• Dimensional Marketing – Marketing has evolved significantly in the last half-decade. The evolution of digitally-connected customers lies at the core, reflecting the dramatic change in the dynamic between relationships and transactions. A new vision for marketing is being formed as CMOs and CIOs invest in technology for marketing automation, next-generation omni-channel approaches, content development, customer analytics, and commerce initiatives. This modern era for marketing is likely to bring new challenges in the dimensions of customer engagement, connectivity, data, and insight.

Other trends include amplified intelligence (use of artificial intelligence to amplify workers’ abilities), API economy (soft components being reused, shared and monetised), software-defined everything (the entire infrastructure and operating environment being virtualised and automated), and core renaissance (modernising systems to pay down technical debt, replatforming solutions and embracing innovative new services).

Goddard added: “The report examines tech advances not for technology’s sake, but offers a look at how advancements in IT can significantly impact businesses, government agencies, and potentially even society. A healthy scepticism towards ‘shiny object syndrome’ is required giving the pace and magnitude of change. Tech Trends 2015 looks to short-circuit hype cycles, including real-world examples of the trend in action and a prescriptive section covering ‘where do you start.’ Over the coming months, CIOs and executives will have the opportunities to learn more about these trends, develop a response plan, and prepare for what’s next.”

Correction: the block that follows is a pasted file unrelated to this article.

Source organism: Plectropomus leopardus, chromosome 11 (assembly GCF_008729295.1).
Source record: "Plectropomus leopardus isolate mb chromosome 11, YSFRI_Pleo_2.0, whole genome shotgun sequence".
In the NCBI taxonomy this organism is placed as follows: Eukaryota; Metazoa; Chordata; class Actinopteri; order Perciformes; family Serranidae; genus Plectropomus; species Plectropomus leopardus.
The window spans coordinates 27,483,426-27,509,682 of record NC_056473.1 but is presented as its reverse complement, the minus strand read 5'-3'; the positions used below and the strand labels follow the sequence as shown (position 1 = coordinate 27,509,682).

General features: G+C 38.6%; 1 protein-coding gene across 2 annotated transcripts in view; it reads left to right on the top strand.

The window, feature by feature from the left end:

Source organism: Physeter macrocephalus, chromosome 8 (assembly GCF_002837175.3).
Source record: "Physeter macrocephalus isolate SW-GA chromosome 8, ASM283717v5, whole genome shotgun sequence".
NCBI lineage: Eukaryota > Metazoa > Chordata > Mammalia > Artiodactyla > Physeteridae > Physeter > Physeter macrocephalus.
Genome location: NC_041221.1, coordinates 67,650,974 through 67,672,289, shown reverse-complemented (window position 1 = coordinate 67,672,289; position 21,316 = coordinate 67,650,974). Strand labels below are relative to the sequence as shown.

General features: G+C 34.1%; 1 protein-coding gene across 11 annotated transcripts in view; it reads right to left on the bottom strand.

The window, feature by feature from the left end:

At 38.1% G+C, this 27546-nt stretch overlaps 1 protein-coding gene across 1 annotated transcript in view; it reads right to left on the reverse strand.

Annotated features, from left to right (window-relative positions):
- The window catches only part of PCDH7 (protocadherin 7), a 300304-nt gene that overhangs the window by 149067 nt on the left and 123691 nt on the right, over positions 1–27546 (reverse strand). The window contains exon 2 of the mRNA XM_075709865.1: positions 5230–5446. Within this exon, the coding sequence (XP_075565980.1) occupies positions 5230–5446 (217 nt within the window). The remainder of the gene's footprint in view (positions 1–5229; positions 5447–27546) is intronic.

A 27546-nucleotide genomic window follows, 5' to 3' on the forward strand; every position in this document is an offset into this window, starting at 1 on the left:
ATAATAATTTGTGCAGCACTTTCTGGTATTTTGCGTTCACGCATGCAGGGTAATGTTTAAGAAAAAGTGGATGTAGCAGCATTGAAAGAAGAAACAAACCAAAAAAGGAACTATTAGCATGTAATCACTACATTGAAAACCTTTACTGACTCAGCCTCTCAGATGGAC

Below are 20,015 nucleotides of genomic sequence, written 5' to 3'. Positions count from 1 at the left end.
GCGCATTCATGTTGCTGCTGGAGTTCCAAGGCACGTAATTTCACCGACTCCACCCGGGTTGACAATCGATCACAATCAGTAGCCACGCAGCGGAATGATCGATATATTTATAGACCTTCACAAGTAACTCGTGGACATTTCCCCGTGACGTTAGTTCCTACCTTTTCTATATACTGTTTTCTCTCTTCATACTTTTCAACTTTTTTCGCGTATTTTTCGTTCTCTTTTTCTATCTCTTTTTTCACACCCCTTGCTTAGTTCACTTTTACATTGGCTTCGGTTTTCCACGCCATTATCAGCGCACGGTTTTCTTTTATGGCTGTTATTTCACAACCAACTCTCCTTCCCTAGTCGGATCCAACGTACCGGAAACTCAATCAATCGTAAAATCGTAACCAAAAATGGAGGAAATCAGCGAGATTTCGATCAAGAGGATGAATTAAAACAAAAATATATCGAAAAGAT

In collaboration with Singularity University, the report includes a section dedicated to six technologies whose impact may be profound: artificial intelligence, robotics, additive manufacturing, quantum computing, industrial biology, and cybersecurity. The report also offers “Lessons from the Front Lines” highlighting examples of organisations putting the trends to work.

For additional information, access the full report at www.deloitte.com/ie/techtrends2015.

Ends

For Further Information Please Contact

Jill Farrelly

Murray Consultants

01 4980300

jfarrelly@murrayconsultants.ie 

Claire Quinn

Deloitte

01 4172356

cquinn@deloitte.ie 

About Deloitte Tech Trends

Deloitte’s annual “Tech Trends” report identifies the trends most likely to have an impact for CIOs in the coming year and beyond. Now in its sixth consecutive year, the trends are based on: feedback from client executives on current and future priorities, perspectives from industry and academic luminaries, research by technology alliances, industry analysts, competitor positioning, and crowd-sourced ideas, and examples from our global network of practitioners.

About Deloitte

Deloitte refers to one or more of Deloitte Touche Tohmatsu Limited, a private company limited by guarantee, and its network of member firms, each of which is a legally separate and independent entity. Please see www.deloitte.com/ie/about for a detailed description of the legal structure of Deloitte Touche Tohmatsu Limited and its member firms.

The information contained in this press release is correct at the time of going to press.

Deloitte has almost 2,000 people in Ireland providing audit, tax, consulting, and corporate finance services to public and private clients spanning multiple industries. With a globally connected network of member firms in more than 150 countries, Deloitte brings world-class capabilities and high-quality service to clients, delivering the insights they need to address their most complex business challenges. 

Deloitte has more than 200,000 professionals, all committed to becoming the standard of excellence.

 

Did you find this useful?